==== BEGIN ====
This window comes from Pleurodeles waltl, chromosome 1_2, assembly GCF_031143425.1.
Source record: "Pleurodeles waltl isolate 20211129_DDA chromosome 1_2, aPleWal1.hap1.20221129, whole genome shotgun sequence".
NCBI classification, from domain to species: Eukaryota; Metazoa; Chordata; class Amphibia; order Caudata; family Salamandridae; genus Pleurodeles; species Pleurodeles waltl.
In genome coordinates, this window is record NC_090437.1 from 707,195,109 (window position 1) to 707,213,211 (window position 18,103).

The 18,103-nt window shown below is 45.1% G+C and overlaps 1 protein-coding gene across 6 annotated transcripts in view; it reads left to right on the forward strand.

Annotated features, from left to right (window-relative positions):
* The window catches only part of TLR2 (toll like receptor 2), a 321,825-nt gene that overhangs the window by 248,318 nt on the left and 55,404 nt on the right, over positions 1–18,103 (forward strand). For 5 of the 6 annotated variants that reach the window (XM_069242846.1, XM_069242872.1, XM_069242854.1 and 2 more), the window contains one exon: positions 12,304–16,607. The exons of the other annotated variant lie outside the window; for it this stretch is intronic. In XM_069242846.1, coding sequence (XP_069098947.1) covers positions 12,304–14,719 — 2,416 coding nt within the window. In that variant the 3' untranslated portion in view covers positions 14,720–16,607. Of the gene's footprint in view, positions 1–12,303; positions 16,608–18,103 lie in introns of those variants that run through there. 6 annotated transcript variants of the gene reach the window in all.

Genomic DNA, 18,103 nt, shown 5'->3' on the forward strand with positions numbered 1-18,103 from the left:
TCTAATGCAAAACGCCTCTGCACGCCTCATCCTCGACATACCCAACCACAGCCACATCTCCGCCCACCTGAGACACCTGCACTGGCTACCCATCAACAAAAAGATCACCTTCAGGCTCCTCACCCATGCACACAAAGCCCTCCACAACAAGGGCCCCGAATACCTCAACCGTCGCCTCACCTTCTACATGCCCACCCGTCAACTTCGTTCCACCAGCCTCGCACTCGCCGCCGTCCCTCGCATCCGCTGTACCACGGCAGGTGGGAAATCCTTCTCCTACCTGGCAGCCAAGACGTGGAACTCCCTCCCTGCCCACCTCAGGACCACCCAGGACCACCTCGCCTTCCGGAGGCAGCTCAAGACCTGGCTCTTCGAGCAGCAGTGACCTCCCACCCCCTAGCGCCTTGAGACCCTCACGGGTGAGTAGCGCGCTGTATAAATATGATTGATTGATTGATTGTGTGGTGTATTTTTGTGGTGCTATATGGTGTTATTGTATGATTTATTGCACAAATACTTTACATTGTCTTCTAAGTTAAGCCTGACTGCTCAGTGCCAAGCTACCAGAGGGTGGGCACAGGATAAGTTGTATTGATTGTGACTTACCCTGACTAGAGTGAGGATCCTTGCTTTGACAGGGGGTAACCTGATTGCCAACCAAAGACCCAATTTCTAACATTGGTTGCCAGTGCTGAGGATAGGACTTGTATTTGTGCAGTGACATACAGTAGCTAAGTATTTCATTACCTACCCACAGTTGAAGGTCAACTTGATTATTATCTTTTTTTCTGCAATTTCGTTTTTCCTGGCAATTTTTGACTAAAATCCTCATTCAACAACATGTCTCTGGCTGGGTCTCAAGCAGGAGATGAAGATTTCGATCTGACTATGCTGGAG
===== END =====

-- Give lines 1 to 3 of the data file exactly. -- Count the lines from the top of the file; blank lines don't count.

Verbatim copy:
This window comes from Pleurodeles waltl, chromosome 1_2, assembly GCF_031143425.1.
Source record: "Pleurodeles waltl isolate 20211129_DDA chromosome 1_2, aPleWal1.hap1.20221129, whole genome shotgun sequence".
NCBI classification, from domain to species: Eukaryota; Metazoa; Chordata; class Amphibia; order Caudata; family Salamandridae; genus Pleurodeles; species Pleurodeles waltl.